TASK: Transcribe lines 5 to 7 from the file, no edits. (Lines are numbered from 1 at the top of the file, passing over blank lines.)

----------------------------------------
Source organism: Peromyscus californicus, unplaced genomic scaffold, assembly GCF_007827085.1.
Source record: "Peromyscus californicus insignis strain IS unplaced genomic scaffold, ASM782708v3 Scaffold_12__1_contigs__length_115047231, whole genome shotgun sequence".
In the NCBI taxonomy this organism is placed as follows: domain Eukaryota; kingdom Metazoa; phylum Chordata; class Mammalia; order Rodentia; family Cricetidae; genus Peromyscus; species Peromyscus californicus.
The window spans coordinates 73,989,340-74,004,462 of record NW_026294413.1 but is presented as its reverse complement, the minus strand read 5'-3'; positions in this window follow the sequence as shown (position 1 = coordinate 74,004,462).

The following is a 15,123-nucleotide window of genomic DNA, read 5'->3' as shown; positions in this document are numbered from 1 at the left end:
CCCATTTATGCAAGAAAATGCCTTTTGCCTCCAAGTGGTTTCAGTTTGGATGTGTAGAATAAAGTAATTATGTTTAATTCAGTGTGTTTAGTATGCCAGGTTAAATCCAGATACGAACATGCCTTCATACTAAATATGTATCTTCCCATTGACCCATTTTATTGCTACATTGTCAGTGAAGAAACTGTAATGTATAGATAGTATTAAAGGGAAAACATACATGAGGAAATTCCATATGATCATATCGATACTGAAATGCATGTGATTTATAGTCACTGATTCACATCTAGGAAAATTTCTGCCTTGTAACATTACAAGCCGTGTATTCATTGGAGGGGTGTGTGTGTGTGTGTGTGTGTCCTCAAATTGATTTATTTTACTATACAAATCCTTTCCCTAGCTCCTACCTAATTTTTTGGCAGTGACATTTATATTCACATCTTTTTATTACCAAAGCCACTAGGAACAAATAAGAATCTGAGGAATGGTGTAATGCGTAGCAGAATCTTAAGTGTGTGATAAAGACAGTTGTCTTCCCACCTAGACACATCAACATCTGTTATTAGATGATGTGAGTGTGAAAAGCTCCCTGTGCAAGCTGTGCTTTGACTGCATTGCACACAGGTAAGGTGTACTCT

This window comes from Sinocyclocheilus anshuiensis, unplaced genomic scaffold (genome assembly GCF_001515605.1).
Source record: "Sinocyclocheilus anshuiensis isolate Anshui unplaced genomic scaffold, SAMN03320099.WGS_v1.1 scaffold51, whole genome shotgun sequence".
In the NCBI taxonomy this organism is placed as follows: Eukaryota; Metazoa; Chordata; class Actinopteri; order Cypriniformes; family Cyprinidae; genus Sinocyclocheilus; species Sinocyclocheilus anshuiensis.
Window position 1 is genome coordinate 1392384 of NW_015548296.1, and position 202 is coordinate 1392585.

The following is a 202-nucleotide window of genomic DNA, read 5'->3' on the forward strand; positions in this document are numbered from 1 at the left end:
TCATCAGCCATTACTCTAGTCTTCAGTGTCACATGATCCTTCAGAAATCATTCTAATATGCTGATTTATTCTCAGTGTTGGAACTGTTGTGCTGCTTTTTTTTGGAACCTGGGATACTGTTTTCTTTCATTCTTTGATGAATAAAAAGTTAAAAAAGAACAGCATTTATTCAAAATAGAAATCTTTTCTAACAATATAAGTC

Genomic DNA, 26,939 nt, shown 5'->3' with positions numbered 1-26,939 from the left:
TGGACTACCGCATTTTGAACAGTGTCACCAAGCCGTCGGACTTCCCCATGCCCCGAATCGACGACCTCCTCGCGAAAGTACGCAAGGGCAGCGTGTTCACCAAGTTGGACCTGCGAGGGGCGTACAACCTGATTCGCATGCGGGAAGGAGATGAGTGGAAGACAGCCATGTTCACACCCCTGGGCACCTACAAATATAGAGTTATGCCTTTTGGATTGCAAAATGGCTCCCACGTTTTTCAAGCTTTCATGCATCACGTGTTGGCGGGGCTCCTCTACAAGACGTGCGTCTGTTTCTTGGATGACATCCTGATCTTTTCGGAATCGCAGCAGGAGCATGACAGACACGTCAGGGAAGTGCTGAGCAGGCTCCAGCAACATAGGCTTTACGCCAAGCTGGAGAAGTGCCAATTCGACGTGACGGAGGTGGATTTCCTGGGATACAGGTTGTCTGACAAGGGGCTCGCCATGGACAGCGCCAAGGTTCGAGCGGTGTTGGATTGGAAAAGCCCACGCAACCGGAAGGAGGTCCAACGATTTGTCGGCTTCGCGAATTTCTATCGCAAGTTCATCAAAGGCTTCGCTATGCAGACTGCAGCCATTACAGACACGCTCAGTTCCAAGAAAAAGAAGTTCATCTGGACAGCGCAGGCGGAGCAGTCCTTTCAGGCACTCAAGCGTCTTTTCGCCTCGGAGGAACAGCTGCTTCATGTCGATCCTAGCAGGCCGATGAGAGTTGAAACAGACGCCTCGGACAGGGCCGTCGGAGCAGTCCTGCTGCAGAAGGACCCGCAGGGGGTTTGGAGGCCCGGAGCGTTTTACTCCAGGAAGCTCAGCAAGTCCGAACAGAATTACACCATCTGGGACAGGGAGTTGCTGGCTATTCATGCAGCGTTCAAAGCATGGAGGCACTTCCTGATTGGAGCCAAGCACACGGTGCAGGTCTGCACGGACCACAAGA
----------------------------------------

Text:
The following is a 15,123-nucleotide window of genomic DNA, read 5'->3' as shown; positions in this document are numbered from 1 at the left end:
CCCATTTATGCAAGAAAATGCCTTTTGCCTCCAAGTGGTTTCAGTTTGGATGTGTAGAATAAAGTAATTATGTTTAATTCAGTGTGTTTAGTATGCCAGGTTAAATCCAGATACGAACATGCCTTCATACTAAATATGTATCTTCCCATTGACCCATTTTATTGCTACATTGTCAGTGAAGAAACTGTAATGTATAGATAGTATTAAAGGGAAAACATACATGAGGAAATTCCATATGATCATATCGATACTGAAATGCATGTGATTTATAGTCACTGATTCACATCTAGGAAAATTTCTGCCTTGTAACATTACAAGCCGTGTATTCATTGGAGGGGTGTGTGTGTGTGTGTGTGTGTCCTCAAATTGATTTATTTTACTATACAAATCCTTTCCCTAGCTCCTACCTAATTTTTTGGCAGTGACATTTATATTCACATCTTTTTATTACCAAAGCCACTAGGAACAAATAAGAATCTGAGGAATGGTGTAATGCGTAGCAGAATCTTAAGTGTGTGATAAAGACAGTTGTCTTCCCACCTAGACACATCAACATCTGTTATTAGATGATGTGAGTGTGAAAAGCTCCCTGTGCAAGCTGTGCTTTGACTGCATTGCACACAGGTAAGGTGTACTCT

This window comes from Sinocyclocheilus anshuiensis, unplaced genomic scaffold (genome assembly GCF_001515605.1).